Microsoft takes the plunge with marine biologist

You know things are about to get technical when the trivia question broadcast across huge screens at the front of the auditorium asks you which came first - The Nintendo 64 or the Pentium II?

And while only some of those present would know Windows was created in 1983 but didn’t ship until 1985, everybody must have wished they had bought Microsoft shares when they first floated in 1986. Welcome to Microsoft’s annual TechEd conference.

The three-day event boasts eight technical tracks, 100 sessions and 80 speakers, including 60 flown in from overseas. It was opened by Microsoft Australia managing director, Steve Vamos.

“TechEd gives us the opportunity to connect with the technical leaders and professionals who have so much say and influence in the way our technology is adopted and whether it is actually used,” he said.

With that he set the tone for the keynote, saying it was primarily an opportunity for IT professionals to give the software giant feedback on how it was doing.

“It’s an opportunity for us to find out what we’re doing well and particularly what we’re not doing well,” he said.

If that set the tone, then the tongue-tying title, ‘Visualise Yourself Fully Optimised’ set the theme.

When it came to work people these days were pretty much fully utilised, Vamos said, but few could say that they were fully optimised.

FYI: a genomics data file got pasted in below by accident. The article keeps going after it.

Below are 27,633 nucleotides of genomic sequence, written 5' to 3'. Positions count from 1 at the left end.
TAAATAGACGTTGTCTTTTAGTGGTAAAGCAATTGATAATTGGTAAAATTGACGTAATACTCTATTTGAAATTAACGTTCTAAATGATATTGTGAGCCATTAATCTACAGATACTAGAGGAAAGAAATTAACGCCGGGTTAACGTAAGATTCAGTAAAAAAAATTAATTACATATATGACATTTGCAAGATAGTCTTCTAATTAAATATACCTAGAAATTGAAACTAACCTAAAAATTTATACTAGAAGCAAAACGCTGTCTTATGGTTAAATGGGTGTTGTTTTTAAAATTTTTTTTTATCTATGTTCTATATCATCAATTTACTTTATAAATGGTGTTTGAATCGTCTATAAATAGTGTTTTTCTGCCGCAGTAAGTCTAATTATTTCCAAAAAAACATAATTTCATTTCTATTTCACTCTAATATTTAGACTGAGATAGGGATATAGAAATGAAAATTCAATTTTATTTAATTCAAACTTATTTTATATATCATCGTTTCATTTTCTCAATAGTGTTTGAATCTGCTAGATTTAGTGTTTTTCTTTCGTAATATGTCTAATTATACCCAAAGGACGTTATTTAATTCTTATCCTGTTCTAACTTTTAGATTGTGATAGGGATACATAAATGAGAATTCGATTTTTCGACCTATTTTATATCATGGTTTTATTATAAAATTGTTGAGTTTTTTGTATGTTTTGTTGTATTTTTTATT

“We can all contribute more and we can all be more effective,” he said. “The key to that for business and government, and in our day to day lives, is that technology is a key enabler in the extent to which we are fully optimised.”

In a change from convention, Microsoft then wheeled out a non-IT professional in the form of Canadian marine biologist, Dr Joseph MacInnis.

MacInnis, with 5000 hours below the waves and thirty major expeditions under his belt, set to work immediately by drawing parallels between heroic oceanic exploration and working in the mysterious deep that is today’s IT environment.

“I look out into this audience and see a room full of IT experts that share some of the qualities of my fellow explorers of the ocean,” he said. “You’re all highly educated, very skilled, driven by curiosity and use hot technology every day you come up against new boundaries seeking new solutions in new frontiers.”

People were extremely lucky to live in a golden age where humans could simultaneously reach outer space and the bottom of the deepest oceans, MacInnis said.

“We do not go into the ocean or outer space without people like you who come up with software solutions that allow us to make the dives and do the science,” he said. “You are very much a part of this.”

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